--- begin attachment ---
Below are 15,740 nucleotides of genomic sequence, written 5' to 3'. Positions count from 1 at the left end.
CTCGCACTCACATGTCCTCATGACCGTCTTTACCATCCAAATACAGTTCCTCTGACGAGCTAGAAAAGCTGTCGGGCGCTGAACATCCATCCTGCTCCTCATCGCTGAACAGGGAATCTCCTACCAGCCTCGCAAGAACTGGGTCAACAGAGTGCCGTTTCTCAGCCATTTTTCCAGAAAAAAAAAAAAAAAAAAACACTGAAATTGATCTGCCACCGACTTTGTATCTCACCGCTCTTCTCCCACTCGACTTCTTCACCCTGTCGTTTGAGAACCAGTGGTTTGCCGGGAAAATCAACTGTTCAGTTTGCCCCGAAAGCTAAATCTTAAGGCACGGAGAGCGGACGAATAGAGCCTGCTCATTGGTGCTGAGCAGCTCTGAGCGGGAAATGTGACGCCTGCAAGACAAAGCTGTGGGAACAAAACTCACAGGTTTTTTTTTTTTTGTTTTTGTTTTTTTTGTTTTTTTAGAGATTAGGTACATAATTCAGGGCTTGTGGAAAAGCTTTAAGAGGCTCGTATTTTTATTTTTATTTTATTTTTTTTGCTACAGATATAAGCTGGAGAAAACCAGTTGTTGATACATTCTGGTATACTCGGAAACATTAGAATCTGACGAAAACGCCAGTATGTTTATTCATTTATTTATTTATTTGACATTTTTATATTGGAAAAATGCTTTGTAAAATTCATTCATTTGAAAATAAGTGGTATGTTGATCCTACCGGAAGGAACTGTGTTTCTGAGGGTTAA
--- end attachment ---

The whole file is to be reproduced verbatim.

Below are 15,740 nucleotides of genomic sequence, written 5' to 3'. Positions count from 1 at the left end.
CTCGCACTCACATGTCCTCATGACCGTCTTTACCATCCAAATACAGTTCCTCTGACGAGCTAGAAAAGCTGTCGGGCGCTGAACATCCATCCTGCTCCTCATCGCTGAACAGGGAATCTCCTACCAGCCTCGCAAGAACTGGGTCAACAGAGTGCCGTTTCTCAGCCATTTTTCCAGAAAAAAAAAAAAAAAAAAACACTGAAATTGATCTGCCACCGACTTTGTATCTCACCGCTCTTCTCCCACTCGACTTCTTCACCCTGTCGTTTGAGAACCAGTGGTTTGCCGGGAAAATCAACTGTTCAGTTTGCCCCGAAAGCTAAATCTTAAGGCACGGAGAGCGGACGAATAGAGCCTGCTCATTGGTGCTGAGCAGCTCTGAGCGGGAAATGTGACGCCTGCAAGACAAAGCTGTGGGAACAAAACTCACAGGTTTTTTTTTTTTTGTTTTTGTTTTTTTTGTTTTTTTAGAGATTAGGTACATAATTCAGGGCTTGTGGAAAAGCTTTAAGAGGCTCGTATTTTTATTTTTATTTTATTTTTTTTGCTACAGATATAAGCTGGAGAAAACCAGTTGTTGATACATTCTGGTATACTCGGAAACATTAGAATCTGACGAAAACGCCAGTATGTTTATTCATTTATTTATTTATTTGACATTTTTATATTGGAAAAATGCTTTGTAAAATTCATTCATTTGAAAATAAGTGGTATGTTGATCCTACCGGAAGGAACTGTGTTTCTGAGGGTTAA